With Covid-19 disruptions in the global marketing communications industry, Raheem Akingbolu writes on the need for stakeholders in Nigeria who are set to elect new leaders to push forward-looking professionals who can successfully take advertising business out of the current troubled waters
Two years after running the affairs of the Association of Advertising Agencies of Nigeria (AAAN), the Ikechi Odigbo led team will this week take a bow to usher in a new executive body. To this end, the association has fixed today for the election, which according to a source, would be conducted via virtual means in adherence to the current social distancing rule occasioned by the pandemic.
While the preparation continues, concerned players and analysts are preoccupied with issues around the qualities to expect in the incoming executive members because of the precarious situation the industry has suddenly found itself. Before Covid-19, the creative industry was undergoing a transition necessitated by digital revolution, which prompted pleadings from various quarters on the need for practitioners to wear a fresh thinking cap if they are to compete in the digital era.
With Covid-19, which has changed the face of businesses across the world, creative agencies appear to be facing a twin-challenge of new normal and lean budget.
According to THISDAY findings, almost all the companies, local and multinationals are currently reviewing their business relationships with creative agencies, whereas the practitioners too are faced with the task of finding the best way to communicate with consumers, despite the lockdown.
Meanwhile, as a microcosm of the global economy, the industry will also contend with the imminent recession that may likely be a fallout of the current pandemic. In the recent April World Economic Outlook, it was projected that the global growth in 2020 is likely to fall to -3 percent.
Speaking to THISDAY on the development, a former President of AAAN, Kayode Oluwasona, admitted that the industry is undergoing a perilous stage but pointed out that having a good leader will help navigate the challenges ahead.
"I must confess that it has not been this tough but there is hope in the horizon. With our election some days away, I can only recommend that AAAN needs a team that would be led by an innovator and not just a strategist alone. An innovator will be able to galvanise people who are already distressed together make them see a positive future in the industry they so much treasure.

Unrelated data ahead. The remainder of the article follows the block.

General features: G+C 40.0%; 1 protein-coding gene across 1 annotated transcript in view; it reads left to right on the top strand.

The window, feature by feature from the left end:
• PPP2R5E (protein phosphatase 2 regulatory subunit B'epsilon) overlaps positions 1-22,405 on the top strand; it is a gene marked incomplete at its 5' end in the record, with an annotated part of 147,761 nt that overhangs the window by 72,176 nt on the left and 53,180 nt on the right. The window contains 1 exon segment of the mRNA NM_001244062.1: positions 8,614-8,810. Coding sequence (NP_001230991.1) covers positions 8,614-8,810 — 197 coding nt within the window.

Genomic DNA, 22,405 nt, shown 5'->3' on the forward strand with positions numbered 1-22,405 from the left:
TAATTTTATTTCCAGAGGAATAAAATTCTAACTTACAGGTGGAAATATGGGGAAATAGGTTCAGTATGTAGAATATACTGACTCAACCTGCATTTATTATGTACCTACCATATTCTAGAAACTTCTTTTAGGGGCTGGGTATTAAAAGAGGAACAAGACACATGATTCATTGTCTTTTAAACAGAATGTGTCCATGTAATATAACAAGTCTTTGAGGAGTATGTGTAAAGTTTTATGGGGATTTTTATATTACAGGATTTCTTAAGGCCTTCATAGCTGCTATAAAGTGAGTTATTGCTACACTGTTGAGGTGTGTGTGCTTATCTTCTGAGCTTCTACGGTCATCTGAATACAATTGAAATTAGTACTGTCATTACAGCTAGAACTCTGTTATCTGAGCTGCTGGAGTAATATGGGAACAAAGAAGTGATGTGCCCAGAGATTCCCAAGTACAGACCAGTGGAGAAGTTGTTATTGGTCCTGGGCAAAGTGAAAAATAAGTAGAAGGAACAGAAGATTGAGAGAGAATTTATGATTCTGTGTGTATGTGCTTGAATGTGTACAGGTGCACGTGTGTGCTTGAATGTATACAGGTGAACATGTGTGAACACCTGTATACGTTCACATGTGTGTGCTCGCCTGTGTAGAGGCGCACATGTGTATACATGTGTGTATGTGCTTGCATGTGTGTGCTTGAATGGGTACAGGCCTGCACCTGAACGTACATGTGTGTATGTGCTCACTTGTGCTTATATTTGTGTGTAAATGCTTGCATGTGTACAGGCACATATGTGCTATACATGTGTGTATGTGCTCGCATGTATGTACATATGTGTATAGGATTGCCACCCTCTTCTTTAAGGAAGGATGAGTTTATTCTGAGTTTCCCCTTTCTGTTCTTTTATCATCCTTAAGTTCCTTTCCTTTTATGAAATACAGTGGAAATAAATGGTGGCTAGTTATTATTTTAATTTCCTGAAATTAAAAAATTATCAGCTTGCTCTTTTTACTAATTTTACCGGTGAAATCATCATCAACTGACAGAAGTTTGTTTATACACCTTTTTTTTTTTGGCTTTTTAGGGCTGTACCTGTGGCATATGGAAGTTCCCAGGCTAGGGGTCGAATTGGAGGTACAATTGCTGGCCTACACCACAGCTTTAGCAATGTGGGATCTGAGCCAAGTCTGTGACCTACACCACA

"While doing that, the leader must not be seen to be using the position for personal advantage but for general good. For the incoming president, especially, it's going to be a tough call but with those attributes, I bet it will be a smooth ride. In all, we need a quality leadership team that at the end would write their names in gold," Oluwasona stated.
Toeing the same line of thought, the Publisher of Marketing Edge, a wholly Marketing Communication journal, John Ajayi, though agreed that the industry is indeed at crossroads, he was quick to add that all that AAAN needs is a man full of ideation to weather the storm.
He said: "I don't subscribe to the fact that it will be tough for whoever emerges President because it is during a period like this that one is able to identify a leader that is creative. If AAAN elects someone who is not poor in idea, it will not be long before the industry will bounce back on its feet. Of course, if there is any other quality that should be considered, I think it is the need to elect a bridge-builder who understand the language of the millennials and can as well relate with the old practitioners,"
Beyond the incoming executive members, a Mass Communication teacher and Deputy Provost of the Nigerian Institute of Journalism (NIJ), Dr. Jide Johnson, has called on top players in the industry to be more involved in driving the association and return it to its formal status, when it was the defacto sectoral leader in the industry.
"Two things are important at this period. One, stakeholders should be ready to take up responsibilities because the tempo seems to be waning for AAAN. As a platform that serves as the umbrella body for the creative industry, it is important for all to contribute their quotas and use the association as vehicle for business rejuvenation. Another important thing is the need to elect a core professional who will not toy with ethics and professionalism. At this period, AAAN needs not an industry politician but a serious minded professional as President," he stated.